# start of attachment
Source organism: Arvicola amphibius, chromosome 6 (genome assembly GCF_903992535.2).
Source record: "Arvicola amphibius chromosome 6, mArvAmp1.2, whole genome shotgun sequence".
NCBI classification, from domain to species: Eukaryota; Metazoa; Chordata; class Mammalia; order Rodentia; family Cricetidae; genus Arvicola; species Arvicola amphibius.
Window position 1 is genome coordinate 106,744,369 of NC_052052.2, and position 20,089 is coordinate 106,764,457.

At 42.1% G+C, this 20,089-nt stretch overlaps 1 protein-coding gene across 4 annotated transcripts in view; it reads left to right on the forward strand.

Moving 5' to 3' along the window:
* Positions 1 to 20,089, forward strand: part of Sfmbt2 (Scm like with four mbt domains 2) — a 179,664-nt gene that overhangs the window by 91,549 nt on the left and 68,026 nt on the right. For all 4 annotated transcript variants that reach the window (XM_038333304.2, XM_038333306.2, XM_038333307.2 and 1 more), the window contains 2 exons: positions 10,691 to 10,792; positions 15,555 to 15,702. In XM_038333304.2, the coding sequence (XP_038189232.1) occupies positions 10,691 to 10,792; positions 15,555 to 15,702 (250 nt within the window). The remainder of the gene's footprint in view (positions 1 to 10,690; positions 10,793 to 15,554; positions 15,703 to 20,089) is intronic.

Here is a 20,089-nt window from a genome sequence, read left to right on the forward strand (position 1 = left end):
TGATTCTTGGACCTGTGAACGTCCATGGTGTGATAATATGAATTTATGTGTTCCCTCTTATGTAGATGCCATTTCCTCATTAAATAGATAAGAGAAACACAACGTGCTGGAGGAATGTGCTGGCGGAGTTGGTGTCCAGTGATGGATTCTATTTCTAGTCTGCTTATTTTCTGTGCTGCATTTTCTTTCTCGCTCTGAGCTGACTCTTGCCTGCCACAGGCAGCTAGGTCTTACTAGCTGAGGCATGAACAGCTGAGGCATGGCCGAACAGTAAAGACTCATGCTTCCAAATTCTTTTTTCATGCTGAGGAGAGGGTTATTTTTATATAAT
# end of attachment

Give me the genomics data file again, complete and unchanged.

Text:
Source organism: Arvicola amphibius, chromosome 6 (genome assembly GCF_903992535.2).
Source record: "Arvicola amphibius chromosome 6, mArvAmp1.2, whole genome shotgun sequence".
NCBI classification, from domain to species: Eukaryota; Metazoa; Chordata; class Mammalia; order Rodentia; family Cricetidae; genus Arvicola; species Arvicola amphibius.
Window position 1 is genome coordinate 106,744,369 of NC_052052.2, and position 20,089 is coordinate 106,764,457.

At 42.1% G+C, this 20,089-nt stretch overlaps 1 protein-coding gene across 4 annotated transcripts in view; it reads left to right on the forward strand.

Moving 5' to 3' along the window:
* Positions 1 to 20,089, forward strand: part of Sfmbt2 (Scm like with four mbt domains 2) — a 179,664-nt gene that overhangs the window by 91,549 nt on the left and 68,026 nt on the right. For all 4 annotated transcript variants that reach the window (XM_038333304.2, XM_038333306.2, XM_038333307.2 and 1 more), the window contains 2 exons: positions 10,691 to 10,792; positions 15,555 to 15,702. In XM_038333304.2, the coding sequence (XP_038189232.1) occupies positions 10,691 to 10,792; positions 15,555 to 15,702 (250 nt within the window). The remainder of the gene's footprint in view (positions 1 to 10,690; positions 10,793 to 15,554; positions 15,703 to 20,089) is intronic.

Here is a 20,089-nt window from a genome sequence, read left to right on the forward strand (position 1 = left end):
TGATTCTTGGACCTGTGAACGTCCATGGTGTGATAATATGAATTTATGTGTTCCCTCTTATGTAGATGCCATTTCCTCATTAAATAGATAAGAGAAACACAACGTGCTGGAGGAATGTGCTGGCGGAGTTGGTGTCCAGTGATGGATTCTATTTCTAGTCTGCTTATTTTCTGTGCTGCATTTTCTTTCTCGCTCTGAGCTGACTCTTGCCTGCCACAGGCAGCTAGGTCTTACTAGCTGAGGCATGAACAGCTGAGGCATGGCCGAACAGTAAAGACTCATGCTTCCAAATTCTTTTTTCATGCTGAGGAGAGGGTTATTTTTATATAAT